Chung, French orchestra offer luminous immersion in Ravel

Sat Mar 06, 2010 at 8:53 am

By Wynne Delacoma

Chicago music lovers who savor the full-immersion experience faced some delectable choices over the weekend.

There was “Beyond Flamenco,” a three-day focus on the music of Spain offered at Mandel Hall by University of Chicago Presents. And on Friday the Orchestre Philharmonique de Radio France conducted by Myung-Whun Chung appeared at Symphony Center in an all-Ravel program with Swedish soprano Anne Sofie von Otter.

With his 1928 ballet, Bolero, Ravel, who was born in the Basque region of France, contributed greatly to the popular perception of Spain as a land of hot blood and stamping feet. There was no lack of passion at the French Radio Orchestra’s concert, and music for the dance predominated. The repertoire included a sampler of Ravel’s best-loved works: the complete Mother Goose ballet, La valse and Suites 1 and 2 from the ballet Daphnis and Chloe in addition to the three songs from Sheherazade.

But, stereotypes were largely banished. The French orchestra’s performance was subtle and sophisticated, its passion rooted in highly nuanced phrasing and superbly polished technique. Music director of the French Radio orchestra since 2000, Chung demanded much from his highly responsive ensemble. Their overall sound combined transparency with full-bodied heft. There was no exaggerated swooning in the Pavane of the Sleeping Beauty section of the Mother Goose ballet or the Nocturne of the rarely heard Suite No. 1 from Daphnis and Chloe.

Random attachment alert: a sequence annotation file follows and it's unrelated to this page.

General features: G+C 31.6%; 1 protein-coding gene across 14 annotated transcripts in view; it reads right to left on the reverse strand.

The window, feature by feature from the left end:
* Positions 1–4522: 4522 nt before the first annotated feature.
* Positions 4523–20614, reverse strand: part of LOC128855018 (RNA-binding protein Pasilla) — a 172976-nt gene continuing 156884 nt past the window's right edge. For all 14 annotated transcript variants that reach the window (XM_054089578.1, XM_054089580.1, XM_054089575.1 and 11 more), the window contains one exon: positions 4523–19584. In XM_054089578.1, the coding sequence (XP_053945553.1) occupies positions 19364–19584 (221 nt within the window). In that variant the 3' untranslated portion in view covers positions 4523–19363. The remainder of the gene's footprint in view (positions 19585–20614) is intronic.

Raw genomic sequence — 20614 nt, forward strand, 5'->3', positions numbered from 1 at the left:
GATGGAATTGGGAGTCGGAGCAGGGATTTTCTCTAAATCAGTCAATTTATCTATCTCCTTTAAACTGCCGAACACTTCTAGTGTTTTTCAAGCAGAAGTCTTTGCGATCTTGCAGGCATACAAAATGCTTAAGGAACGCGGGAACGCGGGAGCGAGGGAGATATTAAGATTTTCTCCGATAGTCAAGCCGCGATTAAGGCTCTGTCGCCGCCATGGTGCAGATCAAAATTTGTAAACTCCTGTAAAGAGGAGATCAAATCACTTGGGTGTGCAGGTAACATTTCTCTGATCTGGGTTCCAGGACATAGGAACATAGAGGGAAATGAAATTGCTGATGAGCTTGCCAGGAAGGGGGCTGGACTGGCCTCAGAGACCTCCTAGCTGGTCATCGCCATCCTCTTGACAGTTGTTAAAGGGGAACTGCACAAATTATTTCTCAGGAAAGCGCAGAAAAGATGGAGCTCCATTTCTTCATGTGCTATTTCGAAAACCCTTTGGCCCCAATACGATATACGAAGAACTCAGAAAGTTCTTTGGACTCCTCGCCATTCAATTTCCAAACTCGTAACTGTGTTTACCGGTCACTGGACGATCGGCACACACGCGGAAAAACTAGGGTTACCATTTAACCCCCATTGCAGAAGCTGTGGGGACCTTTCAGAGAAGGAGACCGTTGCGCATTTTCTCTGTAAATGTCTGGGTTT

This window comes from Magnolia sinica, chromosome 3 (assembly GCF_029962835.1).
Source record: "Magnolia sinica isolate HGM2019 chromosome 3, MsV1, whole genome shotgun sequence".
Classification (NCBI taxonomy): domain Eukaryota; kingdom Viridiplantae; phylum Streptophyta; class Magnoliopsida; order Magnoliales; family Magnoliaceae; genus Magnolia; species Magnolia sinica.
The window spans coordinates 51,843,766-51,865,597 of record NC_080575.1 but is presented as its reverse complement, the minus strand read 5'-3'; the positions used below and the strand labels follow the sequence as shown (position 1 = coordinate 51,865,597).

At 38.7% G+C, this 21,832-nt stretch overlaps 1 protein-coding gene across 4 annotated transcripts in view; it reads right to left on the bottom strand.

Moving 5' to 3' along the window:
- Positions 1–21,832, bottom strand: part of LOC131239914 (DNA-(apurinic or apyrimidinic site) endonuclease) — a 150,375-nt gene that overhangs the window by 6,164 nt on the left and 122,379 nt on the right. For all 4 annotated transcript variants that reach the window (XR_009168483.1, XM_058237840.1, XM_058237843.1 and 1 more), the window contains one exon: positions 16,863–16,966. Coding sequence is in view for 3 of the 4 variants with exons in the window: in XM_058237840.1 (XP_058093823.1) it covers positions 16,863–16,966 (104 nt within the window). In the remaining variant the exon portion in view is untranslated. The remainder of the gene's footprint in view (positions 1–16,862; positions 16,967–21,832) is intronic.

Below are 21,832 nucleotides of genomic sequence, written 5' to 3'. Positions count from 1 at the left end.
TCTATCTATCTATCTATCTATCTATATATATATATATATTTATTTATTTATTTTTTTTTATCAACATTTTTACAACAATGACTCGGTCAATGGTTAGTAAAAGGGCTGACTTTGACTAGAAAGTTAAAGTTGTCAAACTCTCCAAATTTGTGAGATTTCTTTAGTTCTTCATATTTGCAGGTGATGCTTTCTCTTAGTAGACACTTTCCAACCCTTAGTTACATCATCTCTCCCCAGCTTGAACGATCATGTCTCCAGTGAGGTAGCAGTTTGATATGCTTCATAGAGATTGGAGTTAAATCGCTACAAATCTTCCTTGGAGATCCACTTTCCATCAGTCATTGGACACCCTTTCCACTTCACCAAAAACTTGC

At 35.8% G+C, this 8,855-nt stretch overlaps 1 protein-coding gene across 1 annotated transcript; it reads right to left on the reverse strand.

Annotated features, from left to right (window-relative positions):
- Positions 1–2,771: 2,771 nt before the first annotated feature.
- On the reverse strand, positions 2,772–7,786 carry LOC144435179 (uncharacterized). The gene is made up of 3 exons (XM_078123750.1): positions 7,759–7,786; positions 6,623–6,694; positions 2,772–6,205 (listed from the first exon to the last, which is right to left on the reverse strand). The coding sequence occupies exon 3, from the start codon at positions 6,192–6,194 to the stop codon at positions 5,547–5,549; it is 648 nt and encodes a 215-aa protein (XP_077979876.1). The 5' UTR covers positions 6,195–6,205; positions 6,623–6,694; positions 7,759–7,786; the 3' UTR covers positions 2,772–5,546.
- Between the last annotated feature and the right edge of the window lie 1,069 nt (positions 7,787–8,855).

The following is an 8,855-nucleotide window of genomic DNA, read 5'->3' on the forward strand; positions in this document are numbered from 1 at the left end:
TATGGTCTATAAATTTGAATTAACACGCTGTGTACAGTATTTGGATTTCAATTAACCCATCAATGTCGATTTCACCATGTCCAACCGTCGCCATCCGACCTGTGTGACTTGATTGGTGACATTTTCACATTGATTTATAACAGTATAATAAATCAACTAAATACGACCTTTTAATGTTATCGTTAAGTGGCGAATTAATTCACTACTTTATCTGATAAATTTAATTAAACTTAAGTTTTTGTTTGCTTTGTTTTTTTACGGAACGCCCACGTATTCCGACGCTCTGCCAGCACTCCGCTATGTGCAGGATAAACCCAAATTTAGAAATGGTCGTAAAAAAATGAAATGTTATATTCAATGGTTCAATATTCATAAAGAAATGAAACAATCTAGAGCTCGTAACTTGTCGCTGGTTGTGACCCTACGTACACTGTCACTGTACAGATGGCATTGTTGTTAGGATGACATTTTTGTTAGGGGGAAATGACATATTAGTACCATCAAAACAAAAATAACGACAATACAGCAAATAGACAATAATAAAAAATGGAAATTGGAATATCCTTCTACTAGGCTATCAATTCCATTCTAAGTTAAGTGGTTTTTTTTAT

But their playing had a soft, beautifully sculpted edge. The horns in the opening bars of the Mother Goose prelude had a velvety quality. Their playing was restless and expectant, but seductively gentle on the ear.

Throughout the evening, Magali Mosnier, the orchestra’s principal flute was simply stunning. Her golden-toned, flexible, technically dazzling playing enlivened every piece on the program. As von Otter’s partner in “The Enchanted Flute” from Sheherazade, she added an air of languor and unpredictability to the introspective song.

In these three, highly perfumed songs, von Otter blended seamlessly with the orchestra. Delving deeply into the intensely intimate poetry, she seemed to settle into the orchestral ebb and flow rather than pushing herself forward to ride its crest. It was the rapt stillness of her performance that drew us in.

The two suites from Daphnis and Chloe were superb. In the more familiar Suite No. 2, all the color and excitement of a new day were present in the opening “Dawn” section. But nothing was blaring or blatant. Chung and his players may or may not be fans of modernist architecture, but less was definitely more at Symphony Center Friday night.

Posted in Performances

One Response to “Chung, French orchestra offer luminous immersion in Ravel”

  1. Posted Mar 07, 2010 at 11:16 am by Gail Schechter

    This was indeed an unforgettable evening of Ravel. This orchestra’s enitre wind section has a subtle, delicate sound, one which I have never before heard. And you are correct to single out the flute player, who was exquisite. I wish I could hear more of this playing live in Chicago.

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